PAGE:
Is that a true and fair picture of what China has in store for the world it leads? Who knows? But I know that the world is buying what the Chinese are selling. For eight years Iran and Saudi Arabia have been fighting a proxy war in Yemen. The war has killed about 350 thousand civilians and plunged Yemen into a state of abject poverty and starvation. The Saudis have made no military progress despite advanced weapons from the US, and their military is exhausted. Within two weeks of the China conference there was a ceasefire in Yemen. When asked about what the US would think about his Chinese and Iranian deals, the Saudi Crown Prince Mohammed bin Salmon said, “I don’t care what the US thinks.” So for the first time in 48 years the Saudis say they are open to trading in currencies other than the dollar.

And in the West…

Even the West is looking for a way to move away from the dollar. The Chinese and other Asian nations have spearheaded the drive away from the dollar, but they are by no means the only ones. France wants to be free of the dollar’s dominance as well. Perhaps the Nord Stream had something to do with the dollar’s coming demise in Europe. The people who fell on Normandy’s beaches and who liberated France and freed Europe from the NAZI menace can no longer be trusted not to ruin their economies and starve their people.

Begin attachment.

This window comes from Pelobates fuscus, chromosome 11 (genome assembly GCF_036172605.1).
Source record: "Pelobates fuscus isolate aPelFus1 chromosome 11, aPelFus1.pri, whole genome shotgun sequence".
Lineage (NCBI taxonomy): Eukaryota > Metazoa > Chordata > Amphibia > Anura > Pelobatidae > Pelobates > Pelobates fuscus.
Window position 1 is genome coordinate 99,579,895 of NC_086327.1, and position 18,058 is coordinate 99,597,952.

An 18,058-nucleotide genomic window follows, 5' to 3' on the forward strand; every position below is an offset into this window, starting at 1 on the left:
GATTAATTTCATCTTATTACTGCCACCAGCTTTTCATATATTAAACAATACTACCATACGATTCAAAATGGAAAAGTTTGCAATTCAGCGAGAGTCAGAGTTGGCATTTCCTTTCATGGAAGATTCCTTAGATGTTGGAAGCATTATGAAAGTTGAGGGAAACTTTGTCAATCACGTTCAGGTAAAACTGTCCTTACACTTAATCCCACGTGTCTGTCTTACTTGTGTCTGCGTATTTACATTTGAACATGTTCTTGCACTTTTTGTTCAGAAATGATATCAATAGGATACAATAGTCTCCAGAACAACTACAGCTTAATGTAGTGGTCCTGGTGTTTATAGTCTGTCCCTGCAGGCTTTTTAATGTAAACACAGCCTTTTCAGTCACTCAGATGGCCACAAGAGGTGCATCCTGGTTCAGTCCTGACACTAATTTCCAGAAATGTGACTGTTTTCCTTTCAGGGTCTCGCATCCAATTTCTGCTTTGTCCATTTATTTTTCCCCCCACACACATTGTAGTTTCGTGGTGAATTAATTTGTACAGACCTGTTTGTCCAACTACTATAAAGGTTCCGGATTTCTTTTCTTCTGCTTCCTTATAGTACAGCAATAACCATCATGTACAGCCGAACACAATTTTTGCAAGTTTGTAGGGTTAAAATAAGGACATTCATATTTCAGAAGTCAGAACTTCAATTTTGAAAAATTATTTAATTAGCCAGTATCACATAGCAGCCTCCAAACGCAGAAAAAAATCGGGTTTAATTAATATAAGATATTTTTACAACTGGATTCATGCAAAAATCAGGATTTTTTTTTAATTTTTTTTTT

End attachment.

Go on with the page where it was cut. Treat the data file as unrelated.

What happens when all those dollars held in reserve by central banks all over the world, so they don’t cause US inflation, come home? I’ve got a feeling we are about to find out and I don’t think it is a very pretty picture. No, the picture looks more like out-of-control inflation to me with a very much lower standard of living for Americans. Falling asset prices, rising prices on goods, especially essentials like food and fuel appear to be in our future.


Secretary of the Treasury Janet Yellen recently admitted on CNN that US sanctions against Russia might be undermining the dollar’s reserve status around the world. She went on to say that it does create a desire on the part of China, Russia, and Iran to find an alternative. She didn’t mention all the other countries looking for an alternative. Nor did she say that the countries on the other side of this divide from the US outnumber the US in population by about 50:1.

Finally, folks, who says there’s no good news. The faceless collective running this country into the ground announced the other day that it would seek reelection to continue our national plunge to the bottom. It said it wanted to “finish the job. “I suppose it believes there is a small remnant of American society and the American economy that is yet to be completely destroyed.

At least that’s the way I see it.

Until next time folks,

This is Darrell Castle.

From; appears by permission.

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Attorney at Law at | Website | + posts

Darrell Castle is an attorney in Memphis, Tennessee, a former USMC Combat Officer, 2008 Vice Presidential nominee, and 2016 Presidential nominee. Darrell gives his unique analysis of current national and international events from a historical and constitutional perspective. You can subscribe to Darrell's weekly podcast at